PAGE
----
Also contributing to the decline in Treasury prices is the increasing interest in other bond markets. "Low rates have encouraged investors to find alternatives that offer higher return," Naehu said, citing higher grade corporate bonds and municipal bonds. Corporate bonds and municipal bonds offer safety from the stock market as well as the potential for higher returns than what Uncle Sam's debt offers.

Debt prices: The 10-year benchmark Treasury note fell 19/32 to 109-28/32, and its yield rose to 2.61%. Bond prices and yields move in opposite directions.

The 30-year bond sunk 2-8/32 lower to 123-10/32, and its yield was 3.26%. One week ago, the 30-year bond was trading above 132 and its yield was at 2.87% in mid-day trade.

The 2-year note rose less than 1/32 to 100-7/32, and its yield was 0.78%.

Meanwhile, the yield on the 3-month note was 0.12%, unchanged from Wednesday. The 3-month bill has been used as a gauge of confidence in the marketplace because investors tend to shuffle funds in and out of the bill as they asses risk in other places.

Lending rates: Lending rates rose Thursday. The 3-month Libor rate increased to 1.16% from 1.12% Wednesday, according to data available from The overnight Libor rose to 0.21% from 0.19% Wednesday.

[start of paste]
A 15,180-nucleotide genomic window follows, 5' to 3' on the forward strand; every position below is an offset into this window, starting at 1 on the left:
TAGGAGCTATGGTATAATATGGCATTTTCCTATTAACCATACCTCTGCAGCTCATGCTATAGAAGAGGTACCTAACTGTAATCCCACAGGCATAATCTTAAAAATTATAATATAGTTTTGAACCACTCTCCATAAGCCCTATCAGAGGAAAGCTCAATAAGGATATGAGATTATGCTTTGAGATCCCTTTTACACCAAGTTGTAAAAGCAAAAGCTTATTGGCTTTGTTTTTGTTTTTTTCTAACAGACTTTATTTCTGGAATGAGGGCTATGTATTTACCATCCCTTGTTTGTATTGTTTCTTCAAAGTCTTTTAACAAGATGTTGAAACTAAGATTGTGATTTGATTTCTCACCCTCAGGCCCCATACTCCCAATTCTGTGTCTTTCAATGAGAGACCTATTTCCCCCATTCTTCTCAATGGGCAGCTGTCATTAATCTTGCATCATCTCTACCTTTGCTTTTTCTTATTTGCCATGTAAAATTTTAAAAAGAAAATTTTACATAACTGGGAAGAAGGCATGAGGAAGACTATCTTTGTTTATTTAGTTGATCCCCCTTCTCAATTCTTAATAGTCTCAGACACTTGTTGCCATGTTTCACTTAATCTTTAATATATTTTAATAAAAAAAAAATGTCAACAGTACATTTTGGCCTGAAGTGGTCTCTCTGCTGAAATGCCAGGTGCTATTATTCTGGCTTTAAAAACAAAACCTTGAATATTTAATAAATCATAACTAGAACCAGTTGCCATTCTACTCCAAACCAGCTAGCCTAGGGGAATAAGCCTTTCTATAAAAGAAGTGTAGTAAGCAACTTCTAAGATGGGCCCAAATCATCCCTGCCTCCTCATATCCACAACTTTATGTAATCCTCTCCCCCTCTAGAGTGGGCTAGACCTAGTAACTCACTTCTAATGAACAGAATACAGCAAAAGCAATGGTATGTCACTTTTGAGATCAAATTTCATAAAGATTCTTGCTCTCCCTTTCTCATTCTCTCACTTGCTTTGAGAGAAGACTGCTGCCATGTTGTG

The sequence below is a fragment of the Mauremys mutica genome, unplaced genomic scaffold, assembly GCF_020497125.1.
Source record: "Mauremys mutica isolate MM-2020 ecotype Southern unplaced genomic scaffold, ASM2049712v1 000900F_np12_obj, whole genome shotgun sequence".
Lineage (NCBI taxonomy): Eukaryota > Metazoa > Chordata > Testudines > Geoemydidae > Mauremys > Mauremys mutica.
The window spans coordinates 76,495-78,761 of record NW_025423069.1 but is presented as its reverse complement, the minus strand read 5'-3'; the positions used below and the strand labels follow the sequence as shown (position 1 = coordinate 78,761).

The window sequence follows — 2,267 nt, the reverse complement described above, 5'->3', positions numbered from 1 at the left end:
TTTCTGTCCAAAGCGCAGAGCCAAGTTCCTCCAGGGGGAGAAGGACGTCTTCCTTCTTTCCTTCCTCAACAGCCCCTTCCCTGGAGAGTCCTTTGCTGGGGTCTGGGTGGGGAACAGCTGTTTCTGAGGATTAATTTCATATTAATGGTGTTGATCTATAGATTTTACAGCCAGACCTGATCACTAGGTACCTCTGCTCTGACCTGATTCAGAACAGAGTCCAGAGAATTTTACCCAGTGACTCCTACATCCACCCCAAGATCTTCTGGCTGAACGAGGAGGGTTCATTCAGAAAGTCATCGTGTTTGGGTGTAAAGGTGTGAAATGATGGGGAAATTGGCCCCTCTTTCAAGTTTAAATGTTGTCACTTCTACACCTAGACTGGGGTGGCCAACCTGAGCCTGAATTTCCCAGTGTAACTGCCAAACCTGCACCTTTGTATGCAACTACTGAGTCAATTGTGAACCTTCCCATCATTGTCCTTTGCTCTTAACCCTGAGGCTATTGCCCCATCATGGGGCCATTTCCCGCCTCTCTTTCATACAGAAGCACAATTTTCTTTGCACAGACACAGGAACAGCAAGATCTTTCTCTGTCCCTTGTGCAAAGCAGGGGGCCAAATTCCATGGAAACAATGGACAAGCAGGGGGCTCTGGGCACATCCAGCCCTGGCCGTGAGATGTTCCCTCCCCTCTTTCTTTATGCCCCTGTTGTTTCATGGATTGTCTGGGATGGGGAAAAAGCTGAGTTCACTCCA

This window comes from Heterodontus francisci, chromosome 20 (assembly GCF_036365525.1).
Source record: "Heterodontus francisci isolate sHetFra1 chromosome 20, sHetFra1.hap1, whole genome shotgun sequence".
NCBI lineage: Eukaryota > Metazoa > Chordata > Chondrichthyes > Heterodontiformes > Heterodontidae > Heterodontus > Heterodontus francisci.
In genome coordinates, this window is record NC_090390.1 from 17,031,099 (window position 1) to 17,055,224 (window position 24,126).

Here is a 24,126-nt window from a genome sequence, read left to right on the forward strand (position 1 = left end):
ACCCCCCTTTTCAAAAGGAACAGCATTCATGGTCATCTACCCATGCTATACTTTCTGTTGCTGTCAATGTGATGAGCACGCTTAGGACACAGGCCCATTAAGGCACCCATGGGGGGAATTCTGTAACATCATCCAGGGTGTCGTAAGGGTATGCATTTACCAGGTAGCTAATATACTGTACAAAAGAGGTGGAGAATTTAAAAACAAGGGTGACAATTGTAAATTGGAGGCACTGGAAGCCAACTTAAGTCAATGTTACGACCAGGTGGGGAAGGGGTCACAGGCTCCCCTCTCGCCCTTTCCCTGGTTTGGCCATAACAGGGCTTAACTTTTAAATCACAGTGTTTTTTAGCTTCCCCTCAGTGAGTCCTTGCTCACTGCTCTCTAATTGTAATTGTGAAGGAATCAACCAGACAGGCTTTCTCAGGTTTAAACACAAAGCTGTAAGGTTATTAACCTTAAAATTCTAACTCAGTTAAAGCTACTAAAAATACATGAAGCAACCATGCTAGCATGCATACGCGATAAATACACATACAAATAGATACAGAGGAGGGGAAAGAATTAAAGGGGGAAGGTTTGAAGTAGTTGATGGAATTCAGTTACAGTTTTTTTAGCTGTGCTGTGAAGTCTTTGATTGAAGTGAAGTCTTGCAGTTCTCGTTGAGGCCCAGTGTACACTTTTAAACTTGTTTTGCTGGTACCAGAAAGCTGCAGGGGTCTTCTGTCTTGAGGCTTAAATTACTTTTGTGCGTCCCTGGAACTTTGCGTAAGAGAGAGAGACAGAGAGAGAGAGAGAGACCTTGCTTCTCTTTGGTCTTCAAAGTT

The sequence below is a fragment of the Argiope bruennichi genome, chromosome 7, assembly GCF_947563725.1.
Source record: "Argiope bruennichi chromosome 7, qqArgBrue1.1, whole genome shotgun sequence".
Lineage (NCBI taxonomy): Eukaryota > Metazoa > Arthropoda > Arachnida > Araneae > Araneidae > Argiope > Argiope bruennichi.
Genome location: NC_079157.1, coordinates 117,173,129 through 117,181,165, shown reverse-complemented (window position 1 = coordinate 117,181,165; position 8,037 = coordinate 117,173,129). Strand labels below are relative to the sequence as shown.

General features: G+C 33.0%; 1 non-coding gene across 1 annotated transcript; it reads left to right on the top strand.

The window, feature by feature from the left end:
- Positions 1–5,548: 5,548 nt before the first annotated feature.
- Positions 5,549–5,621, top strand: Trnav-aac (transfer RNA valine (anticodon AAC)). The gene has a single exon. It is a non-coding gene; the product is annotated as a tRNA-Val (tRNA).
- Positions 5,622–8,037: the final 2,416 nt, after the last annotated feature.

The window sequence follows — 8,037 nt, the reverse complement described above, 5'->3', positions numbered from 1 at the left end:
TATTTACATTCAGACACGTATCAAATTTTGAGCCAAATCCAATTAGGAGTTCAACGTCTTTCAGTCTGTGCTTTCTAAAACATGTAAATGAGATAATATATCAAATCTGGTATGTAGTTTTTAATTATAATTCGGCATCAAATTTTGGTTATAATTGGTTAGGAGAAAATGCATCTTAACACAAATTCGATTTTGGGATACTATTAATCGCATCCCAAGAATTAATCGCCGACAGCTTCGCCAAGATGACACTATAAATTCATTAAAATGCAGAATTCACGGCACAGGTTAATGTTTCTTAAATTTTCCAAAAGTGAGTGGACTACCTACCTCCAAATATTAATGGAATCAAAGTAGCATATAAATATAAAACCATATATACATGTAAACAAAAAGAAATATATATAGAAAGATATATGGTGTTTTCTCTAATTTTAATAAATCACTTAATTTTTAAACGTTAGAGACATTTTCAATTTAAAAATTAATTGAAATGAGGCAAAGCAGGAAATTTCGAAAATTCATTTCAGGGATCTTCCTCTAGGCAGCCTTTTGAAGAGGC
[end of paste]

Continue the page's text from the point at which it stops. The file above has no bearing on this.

Libor, the London Interbank Offered Rate, is a daily average of rates 16 different banks charge each other to lend money in London, and it is used to calculate adjustable-rate mortgages. More than $350 billion in assets are tied to Libor.

Two credit market gauges showed signs of less confidence in the credit markets.

The so-called "TED" spread, a measure of banks' willingness to lend, widened to 1.04 percentage points from 1.02 percentage points Wednesday. The bigger the TED spread, the less willing investors are to take risks. The rate surged as the credit crisis gripped the economy, but has since fallen off as central banks around the world have lowered interest rates and pumped the economy with liquidity.

Another market indicator, the Libor-OIS spread, widened to 0.93 percentage point from 0.92 percentage point Wednesday. The Libor-OIS spread measures how much cash is available for lending between banks, and is used for determining lending rates. The bigger the spread, the less cash is available for lending.

Commercial paper: A combination of government programs have helped to open up the credit markets, which became log jammed in the fall.

One government program, the Federal Reserve's Commercial Paper Funding Facility, which started in late October, allows companies to sell highly rated 3-month debt to the government in exchange for ultra-low interest rates.

Commercial paper is short-term debt that big businesses and financial institutions issue to pay for day-to-day business operations such as payroll and utilities. The debt was traditionally purchased by institutional investors as a safe and secure asset, but since Lehman Brothers' demise, investors have been more hesitant to purchase the paper, leaving some companies unable to get the cash they need to meet their daily obligations.

A Fed report released Thursday showed that business lending contracted for the second week in a row. The amount of so-called commercial paper that was sold in the seven days ended Jan. 21 fell by $30.1 billion, or 1.8%, to a seasonally adjusted $1.69 trillion. To top of page